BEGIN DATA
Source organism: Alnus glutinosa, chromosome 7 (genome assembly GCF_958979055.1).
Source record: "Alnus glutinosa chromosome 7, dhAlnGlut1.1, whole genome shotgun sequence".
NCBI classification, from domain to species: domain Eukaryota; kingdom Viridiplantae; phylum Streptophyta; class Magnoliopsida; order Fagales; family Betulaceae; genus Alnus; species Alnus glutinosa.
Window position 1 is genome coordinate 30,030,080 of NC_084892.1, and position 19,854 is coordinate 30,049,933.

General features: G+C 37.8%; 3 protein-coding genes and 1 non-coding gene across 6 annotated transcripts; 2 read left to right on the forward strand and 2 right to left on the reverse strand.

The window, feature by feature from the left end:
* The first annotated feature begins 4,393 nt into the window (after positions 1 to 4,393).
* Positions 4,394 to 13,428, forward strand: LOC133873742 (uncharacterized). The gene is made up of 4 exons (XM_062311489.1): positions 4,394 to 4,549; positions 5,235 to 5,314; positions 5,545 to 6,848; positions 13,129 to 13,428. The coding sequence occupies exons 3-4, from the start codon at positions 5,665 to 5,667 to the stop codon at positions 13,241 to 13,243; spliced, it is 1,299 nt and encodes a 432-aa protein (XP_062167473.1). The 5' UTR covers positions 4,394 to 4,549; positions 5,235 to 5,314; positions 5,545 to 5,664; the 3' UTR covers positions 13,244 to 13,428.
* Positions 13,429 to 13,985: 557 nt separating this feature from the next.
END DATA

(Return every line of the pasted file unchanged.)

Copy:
Source organism: Alnus glutinosa, chromosome 7 (genome assembly GCF_958979055.1).
Source record: "Alnus glutinosa chromosome 7, dhAlnGlut1.1, whole genome shotgun sequence".
NCBI classification, from domain to species: domain Eukaryota; kingdom Viridiplantae; phylum Streptophyta; class Magnoliopsida; order Fagales; family Betulaceae; genus Alnus; species Alnus glutinosa.
Window position 1 is genome coordinate 30,030,080 of NC_084892.1, and position 19,854 is coordinate 30,049,933.

General features: G+C 37.8%; 3 protein-coding genes and 1 non-coding gene across 6 annotated transcripts; 2 read left to right on the forward strand and 2 right to left on the reverse strand.

The window, feature by feature from the left end:
* The first annotated feature begins 4,393 nt into the window (after positions 1 to 4,393).
* Positions 4,394 to 13,428, forward strand: LOC133873742 (uncharacterized). The gene is made up of 4 exons (XM_062311489.1): positions 4,394 to 4,549; positions 5,235 to 5,314; positions 5,545 to 6,848; positions 13,129 to 13,428. The coding sequence occupies exons 3-4, from the start codon at positions 5,665 to 5,667 to the stop codon at positions 13,241 to 13,243; spliced, it is 1,299 nt and encodes a 432-aa protein (XP_062167473.1). The 5' UTR covers positions 4,394 to 4,549; positions 5,235 to 5,314; positions 5,545 to 5,664; the 3' UTR covers positions 13,244 to 13,428.
* Positions 13,429 to 13,985: 557 nt separating this feature from the next.